An illustrated introduction to Justin Richardson's research on mercury sources in the deep Critical Zone.
By Justin Richardson
Illustrated by Alana McGillis.
Panel 1. We are introduced to Dr. Justin Richardson with shovel in hand in a deciduous forest of New England. Justin studies how metals move in the Critical Zone.
Panel 2. Justin is interested in metals because they are everywhere, rocks, rivers, and plants! Metals are essential for our bodies to function properly, but they can also be toxic, like lead, mercury, and arsenic.
Panel 3. The Critical Zone can act like a sponge and absorb metals from moving from to rivers and lakes. Mercury is shown being deposited at the top of a hill and moving down a hillslope towards a stream in the valley.
Panel 4. We know that the top layers of soils are important for holding onto metals like mercury, but Justin wondered if rock and weathered rock can store mercury from the atmosphere.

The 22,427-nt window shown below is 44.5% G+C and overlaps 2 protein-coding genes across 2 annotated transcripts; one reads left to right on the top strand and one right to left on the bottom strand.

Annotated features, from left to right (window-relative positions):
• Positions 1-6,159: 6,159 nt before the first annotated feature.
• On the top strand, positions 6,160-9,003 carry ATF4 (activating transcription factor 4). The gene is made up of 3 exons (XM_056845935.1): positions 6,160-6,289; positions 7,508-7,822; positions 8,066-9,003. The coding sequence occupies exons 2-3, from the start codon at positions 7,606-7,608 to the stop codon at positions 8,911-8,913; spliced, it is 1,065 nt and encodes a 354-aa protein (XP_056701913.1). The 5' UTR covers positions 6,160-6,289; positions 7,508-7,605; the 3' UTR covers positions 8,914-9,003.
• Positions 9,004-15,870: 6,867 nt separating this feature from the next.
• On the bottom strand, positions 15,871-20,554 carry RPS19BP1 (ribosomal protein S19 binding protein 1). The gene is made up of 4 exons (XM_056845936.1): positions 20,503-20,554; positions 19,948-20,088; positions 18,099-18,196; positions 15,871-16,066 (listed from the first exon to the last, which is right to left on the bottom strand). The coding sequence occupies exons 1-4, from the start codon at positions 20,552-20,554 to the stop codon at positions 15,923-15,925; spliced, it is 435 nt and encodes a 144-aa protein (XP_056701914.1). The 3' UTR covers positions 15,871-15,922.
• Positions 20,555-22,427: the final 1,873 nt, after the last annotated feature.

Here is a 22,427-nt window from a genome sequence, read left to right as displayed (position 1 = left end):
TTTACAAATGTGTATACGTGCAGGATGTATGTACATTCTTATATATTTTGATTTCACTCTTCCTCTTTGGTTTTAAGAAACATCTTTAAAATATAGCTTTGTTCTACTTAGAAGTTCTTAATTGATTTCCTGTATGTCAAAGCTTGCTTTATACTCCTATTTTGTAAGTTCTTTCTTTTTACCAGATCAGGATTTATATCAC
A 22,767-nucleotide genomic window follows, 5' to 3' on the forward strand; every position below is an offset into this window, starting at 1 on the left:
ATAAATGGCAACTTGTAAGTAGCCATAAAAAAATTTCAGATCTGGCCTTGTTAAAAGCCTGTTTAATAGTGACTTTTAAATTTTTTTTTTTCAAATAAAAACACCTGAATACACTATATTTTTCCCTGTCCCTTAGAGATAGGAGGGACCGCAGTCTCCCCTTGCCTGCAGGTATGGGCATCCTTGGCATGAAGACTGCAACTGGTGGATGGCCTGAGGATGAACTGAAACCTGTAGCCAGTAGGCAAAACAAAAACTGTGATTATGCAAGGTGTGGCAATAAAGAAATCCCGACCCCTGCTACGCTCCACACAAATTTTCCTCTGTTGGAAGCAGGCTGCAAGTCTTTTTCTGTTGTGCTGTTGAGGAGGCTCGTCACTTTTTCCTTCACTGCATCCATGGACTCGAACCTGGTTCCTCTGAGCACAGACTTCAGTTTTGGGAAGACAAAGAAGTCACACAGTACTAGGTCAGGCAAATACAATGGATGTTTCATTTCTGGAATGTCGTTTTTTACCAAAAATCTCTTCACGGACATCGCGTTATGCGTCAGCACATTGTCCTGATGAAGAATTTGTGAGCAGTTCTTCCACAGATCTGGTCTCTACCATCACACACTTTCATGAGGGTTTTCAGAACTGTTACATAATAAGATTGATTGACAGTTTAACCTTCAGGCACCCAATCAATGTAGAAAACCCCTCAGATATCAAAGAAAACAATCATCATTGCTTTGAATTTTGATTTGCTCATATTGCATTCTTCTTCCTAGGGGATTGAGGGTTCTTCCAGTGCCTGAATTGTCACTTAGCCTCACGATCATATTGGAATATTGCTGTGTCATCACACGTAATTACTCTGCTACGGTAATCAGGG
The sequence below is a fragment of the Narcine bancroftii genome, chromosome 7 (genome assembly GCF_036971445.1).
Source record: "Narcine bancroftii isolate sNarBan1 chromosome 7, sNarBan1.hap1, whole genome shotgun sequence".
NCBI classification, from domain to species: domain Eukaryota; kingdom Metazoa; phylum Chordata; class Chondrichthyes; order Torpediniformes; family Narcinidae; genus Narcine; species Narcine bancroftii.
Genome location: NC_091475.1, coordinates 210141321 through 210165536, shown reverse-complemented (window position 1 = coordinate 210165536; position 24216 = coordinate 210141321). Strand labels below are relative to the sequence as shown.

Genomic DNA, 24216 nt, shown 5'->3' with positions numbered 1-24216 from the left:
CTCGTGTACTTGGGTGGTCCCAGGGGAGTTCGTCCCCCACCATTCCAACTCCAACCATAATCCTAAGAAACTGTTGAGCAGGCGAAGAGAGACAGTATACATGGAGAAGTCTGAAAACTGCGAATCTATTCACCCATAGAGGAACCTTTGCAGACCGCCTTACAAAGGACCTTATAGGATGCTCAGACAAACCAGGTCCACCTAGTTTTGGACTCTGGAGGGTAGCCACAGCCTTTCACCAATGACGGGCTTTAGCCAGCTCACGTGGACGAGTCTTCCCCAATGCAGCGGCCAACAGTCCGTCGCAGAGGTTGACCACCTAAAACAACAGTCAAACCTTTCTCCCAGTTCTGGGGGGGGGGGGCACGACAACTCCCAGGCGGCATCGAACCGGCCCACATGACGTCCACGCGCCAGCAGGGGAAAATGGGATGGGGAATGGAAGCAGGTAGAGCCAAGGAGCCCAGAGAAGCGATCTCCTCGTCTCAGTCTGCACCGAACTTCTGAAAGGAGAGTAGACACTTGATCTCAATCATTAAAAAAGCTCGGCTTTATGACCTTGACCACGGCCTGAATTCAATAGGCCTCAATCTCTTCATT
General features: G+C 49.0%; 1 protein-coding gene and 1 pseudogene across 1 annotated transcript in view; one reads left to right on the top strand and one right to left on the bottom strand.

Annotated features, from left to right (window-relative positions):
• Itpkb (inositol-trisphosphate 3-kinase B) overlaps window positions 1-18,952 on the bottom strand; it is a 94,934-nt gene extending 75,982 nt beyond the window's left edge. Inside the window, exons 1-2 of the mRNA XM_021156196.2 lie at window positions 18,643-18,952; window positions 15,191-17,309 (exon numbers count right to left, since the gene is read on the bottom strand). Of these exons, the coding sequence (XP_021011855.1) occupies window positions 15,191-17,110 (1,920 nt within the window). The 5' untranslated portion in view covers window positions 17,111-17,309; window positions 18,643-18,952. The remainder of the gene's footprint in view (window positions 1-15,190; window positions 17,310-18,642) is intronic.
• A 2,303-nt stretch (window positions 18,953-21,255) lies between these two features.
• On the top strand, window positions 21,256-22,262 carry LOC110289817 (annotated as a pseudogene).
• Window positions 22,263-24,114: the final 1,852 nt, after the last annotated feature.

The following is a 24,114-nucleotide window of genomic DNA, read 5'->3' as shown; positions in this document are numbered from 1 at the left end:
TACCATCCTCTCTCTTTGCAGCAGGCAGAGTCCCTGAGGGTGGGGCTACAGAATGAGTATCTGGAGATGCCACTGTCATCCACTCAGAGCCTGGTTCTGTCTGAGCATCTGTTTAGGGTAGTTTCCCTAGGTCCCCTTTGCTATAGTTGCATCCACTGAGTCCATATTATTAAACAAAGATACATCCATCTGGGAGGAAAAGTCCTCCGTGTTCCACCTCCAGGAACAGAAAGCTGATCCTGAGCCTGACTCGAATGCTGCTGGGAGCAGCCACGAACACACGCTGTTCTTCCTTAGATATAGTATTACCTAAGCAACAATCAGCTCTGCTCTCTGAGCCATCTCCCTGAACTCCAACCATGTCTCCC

Panel 5. To test this idea, Justin collected drill core samples from deep (as deep as 40 feet) in the ground, where people generally do not think they are connected directly to the atmosphere. A drill rig is shown coring down deep in the CZ into the bedrock.
Panel 6. Justin’s project showed that the Critical Zone formed from weathered igneous rocks that can store mercury while sedimentary rocks can release mercury.
Panel 7. Studying metals in the deep Critical Zone was made possible by a team of scientists and they look forward to exploring more metals deep in the soils and weathered rock.
Justin B. Richardson
CZO INVESTIGATOR, STAFF. National Office outreach officer, Former CZO Post-Doctoral Fellow. Specialty: Soil biogeochemistry of plant-essential and toxic metals.
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ABOUT THIS BLOG
ABOUT THIS BLOG
Justin Richardson and his guests answer questions about the Critical Zone, synthesize CZ research, and meet folks working at the CZ observatories
General Disclaimer: Any opinions, findings, conclusions or recommendations presented in the above blog post are only those of the blog author and do not necessarily reflect the views of the U.S. CZO National Program or the National Science Foundation. For official information about NSF, visit www.nsf.gov.